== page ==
Naming my blog “the becoming radical” sought to acknowledge being a writer and being a critical educator were always a journey, not a destination, not static—again speaking to Zinn’s “moving train” metaphor.
As I noted in the prolonged opening, naming and organizing are efforts to understand and control; therefore, as I have changed—and as some of that has been against my will, not of my design—this new year and the horror of Trump before us (just when you think things cannot be worse) have converged with my personal development and my evolution as a writer/thinker/educator.
First, the new template.
I have always wanted a blog that doesn’t look like the stereotype of a blog as something not serious or possibly scholarly (since many people, especially in the academy, don’t value blogging), and I have distinct color and font proclivities.
Immobile and in pain (a dear friend quipped, “You have too much time on your hands”), I searched the free WordPress templates and found what you see now. The green, lower-case lettering of the header, font choices, and ability to control a sidebar all clicked with me. This seems relatively clean and accessible.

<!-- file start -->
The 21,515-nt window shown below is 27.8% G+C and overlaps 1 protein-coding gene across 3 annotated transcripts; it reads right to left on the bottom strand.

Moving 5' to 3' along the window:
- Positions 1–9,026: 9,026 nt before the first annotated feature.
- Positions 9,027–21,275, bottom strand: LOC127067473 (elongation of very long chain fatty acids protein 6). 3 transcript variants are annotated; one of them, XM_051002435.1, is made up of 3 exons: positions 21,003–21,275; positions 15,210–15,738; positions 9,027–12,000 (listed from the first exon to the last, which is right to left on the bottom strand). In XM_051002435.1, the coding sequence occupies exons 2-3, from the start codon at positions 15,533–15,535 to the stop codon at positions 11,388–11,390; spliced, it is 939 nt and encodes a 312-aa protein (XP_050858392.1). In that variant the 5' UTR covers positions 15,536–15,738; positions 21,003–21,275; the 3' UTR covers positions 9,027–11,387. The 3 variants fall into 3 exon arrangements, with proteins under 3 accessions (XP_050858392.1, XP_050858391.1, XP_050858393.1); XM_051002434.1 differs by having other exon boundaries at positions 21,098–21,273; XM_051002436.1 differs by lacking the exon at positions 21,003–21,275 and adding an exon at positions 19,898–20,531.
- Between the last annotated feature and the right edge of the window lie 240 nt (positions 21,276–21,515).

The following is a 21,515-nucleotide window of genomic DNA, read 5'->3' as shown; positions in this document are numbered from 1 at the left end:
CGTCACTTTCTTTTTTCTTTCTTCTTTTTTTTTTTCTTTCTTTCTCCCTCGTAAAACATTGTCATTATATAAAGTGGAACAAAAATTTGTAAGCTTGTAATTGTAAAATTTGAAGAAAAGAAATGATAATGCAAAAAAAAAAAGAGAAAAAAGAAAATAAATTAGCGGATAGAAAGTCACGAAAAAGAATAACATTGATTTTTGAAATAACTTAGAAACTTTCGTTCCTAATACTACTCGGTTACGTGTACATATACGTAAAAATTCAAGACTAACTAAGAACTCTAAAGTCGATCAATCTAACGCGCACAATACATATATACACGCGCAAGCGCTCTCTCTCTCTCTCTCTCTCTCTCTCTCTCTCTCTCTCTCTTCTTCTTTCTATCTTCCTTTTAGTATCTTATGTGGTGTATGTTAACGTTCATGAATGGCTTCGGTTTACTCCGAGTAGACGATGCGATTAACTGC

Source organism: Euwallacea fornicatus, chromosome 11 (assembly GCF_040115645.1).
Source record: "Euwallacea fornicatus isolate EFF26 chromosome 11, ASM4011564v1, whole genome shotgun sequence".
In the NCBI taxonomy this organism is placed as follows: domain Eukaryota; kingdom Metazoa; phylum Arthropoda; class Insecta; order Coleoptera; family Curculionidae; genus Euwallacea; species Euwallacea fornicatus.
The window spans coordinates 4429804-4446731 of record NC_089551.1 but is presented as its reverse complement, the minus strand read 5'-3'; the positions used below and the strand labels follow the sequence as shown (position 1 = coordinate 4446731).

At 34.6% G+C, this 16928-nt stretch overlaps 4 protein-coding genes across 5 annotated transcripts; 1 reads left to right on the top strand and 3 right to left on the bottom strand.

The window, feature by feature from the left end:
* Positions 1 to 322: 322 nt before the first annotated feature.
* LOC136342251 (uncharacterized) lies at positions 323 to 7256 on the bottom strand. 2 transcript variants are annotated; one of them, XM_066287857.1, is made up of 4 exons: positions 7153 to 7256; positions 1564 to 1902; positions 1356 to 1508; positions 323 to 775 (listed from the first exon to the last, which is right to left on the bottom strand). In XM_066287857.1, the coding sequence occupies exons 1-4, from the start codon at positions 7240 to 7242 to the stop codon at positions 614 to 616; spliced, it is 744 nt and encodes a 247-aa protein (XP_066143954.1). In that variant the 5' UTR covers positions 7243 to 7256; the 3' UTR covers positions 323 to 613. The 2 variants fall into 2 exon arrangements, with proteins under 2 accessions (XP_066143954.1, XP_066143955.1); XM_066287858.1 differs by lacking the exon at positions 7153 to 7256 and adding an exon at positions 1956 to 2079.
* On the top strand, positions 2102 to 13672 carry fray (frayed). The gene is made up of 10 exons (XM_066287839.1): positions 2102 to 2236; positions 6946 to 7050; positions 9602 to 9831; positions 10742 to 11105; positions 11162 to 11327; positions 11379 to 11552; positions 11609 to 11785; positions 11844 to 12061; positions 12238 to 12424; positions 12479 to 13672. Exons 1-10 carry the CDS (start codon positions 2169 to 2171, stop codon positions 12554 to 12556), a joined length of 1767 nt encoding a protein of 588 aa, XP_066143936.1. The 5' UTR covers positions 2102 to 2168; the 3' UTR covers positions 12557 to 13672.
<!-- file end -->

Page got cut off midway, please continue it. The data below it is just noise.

I hope my blog readers agree.
But all of that is cosmetic. The main shift has been the new title—radical eyes for equity—which incorporates word play (“radical eyes” = “radicalize”), an allusion to Baldwin’s “rigid refusal to look at ourselves,” and a more clear statement about my grounding in the pursuit of equity—race, class, gender, and sexuality equity.
I cannot explain how I got here, or even fully who I am or what “here” is, but I am here, and this is now, and this is all I can do.
I sit here ending this blog and the sun is shining while it continues to snow in South Carolina, where the temperature is still below freezing.